"I hate to put it this way," said James Leonard, a former Department of Labor lawyer, "but there's almost a financial incentive to take a chance that you won't be caught, because even if you are caught you'll only have to pay back wages."

Between 1987 and 2007, the number of lawsuits in which the Department of Labor took enforcement action and accused companies of violating payroll laws dropped from 705 per year to 151.

That reduction forced workers to hire their own attorneys to seek enforcement of the law. Between 1987 and 2007, the number of lawsuits filed by workers and their private lawyers increased from 773 per year to 7,159.

Leonard said the enforcement system has left all workers - not just the disabled - to fend for themselves.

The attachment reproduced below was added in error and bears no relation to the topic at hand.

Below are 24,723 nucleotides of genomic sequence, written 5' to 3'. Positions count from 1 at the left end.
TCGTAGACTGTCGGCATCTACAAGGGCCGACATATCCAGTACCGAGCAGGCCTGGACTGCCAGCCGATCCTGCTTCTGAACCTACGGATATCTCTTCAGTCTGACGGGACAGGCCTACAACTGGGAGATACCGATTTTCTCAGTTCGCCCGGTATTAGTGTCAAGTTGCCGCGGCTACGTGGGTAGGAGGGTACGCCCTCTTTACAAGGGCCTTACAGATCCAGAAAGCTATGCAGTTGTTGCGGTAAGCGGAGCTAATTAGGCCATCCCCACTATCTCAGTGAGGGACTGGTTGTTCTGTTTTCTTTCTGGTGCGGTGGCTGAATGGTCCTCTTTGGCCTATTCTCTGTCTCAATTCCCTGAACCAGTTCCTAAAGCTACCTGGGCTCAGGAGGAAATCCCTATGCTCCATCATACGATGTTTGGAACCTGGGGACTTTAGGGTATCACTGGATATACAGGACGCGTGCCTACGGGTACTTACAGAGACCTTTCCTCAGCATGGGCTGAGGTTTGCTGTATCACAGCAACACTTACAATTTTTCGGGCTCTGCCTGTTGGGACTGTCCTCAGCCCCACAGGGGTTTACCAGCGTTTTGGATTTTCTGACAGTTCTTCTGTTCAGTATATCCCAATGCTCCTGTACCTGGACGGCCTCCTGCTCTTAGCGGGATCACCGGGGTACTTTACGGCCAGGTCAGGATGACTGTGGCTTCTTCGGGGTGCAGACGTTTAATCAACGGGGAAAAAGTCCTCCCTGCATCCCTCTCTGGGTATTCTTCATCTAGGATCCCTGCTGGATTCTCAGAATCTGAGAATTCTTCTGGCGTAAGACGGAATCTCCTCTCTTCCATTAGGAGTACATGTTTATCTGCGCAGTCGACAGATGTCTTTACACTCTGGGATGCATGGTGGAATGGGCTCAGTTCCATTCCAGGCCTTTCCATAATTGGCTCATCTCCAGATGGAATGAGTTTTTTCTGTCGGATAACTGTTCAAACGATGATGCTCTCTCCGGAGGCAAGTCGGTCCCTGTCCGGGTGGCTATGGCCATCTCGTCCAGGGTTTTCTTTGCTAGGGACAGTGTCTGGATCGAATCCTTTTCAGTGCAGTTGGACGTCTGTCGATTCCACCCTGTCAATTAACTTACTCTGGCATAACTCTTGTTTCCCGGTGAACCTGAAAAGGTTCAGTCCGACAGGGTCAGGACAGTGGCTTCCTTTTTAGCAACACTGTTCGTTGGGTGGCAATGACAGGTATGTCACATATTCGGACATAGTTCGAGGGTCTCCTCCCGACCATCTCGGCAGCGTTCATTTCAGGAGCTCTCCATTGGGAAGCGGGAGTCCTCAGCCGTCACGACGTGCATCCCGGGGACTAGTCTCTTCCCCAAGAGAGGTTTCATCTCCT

The Government Accountability Office and the Labor Department's Office of Inspector General reached similar conclusions as a result of investigations several years ago.

Since then, the department has revised its policies and protocols, but Decker told a U.S. Senate committee early this year that "Henry's Turkey Service lingers as an ugly reminder that more is still required."

President Barack Obama has since proposed spending $30 million to hire an additional 288 investigators at the Labor Department.

Decker wants to see stiffer penalties for violators, more public disclosure related to employers' payroll practices and increased enforcement efforts that include a partnership with protection-and-advocacy agencies located in each state.

Advocates for the disabled point out that Atalissa is not the only case of worker exploitation.

In New Hampshire last month, state officials alleged that a nonprofit organization committed 260 violations of the minimum wage law. Community Partners allegedly used mentally disabled clients to perform yardwork and paid them less than the minimum wage without the required approval from the Department of Labor.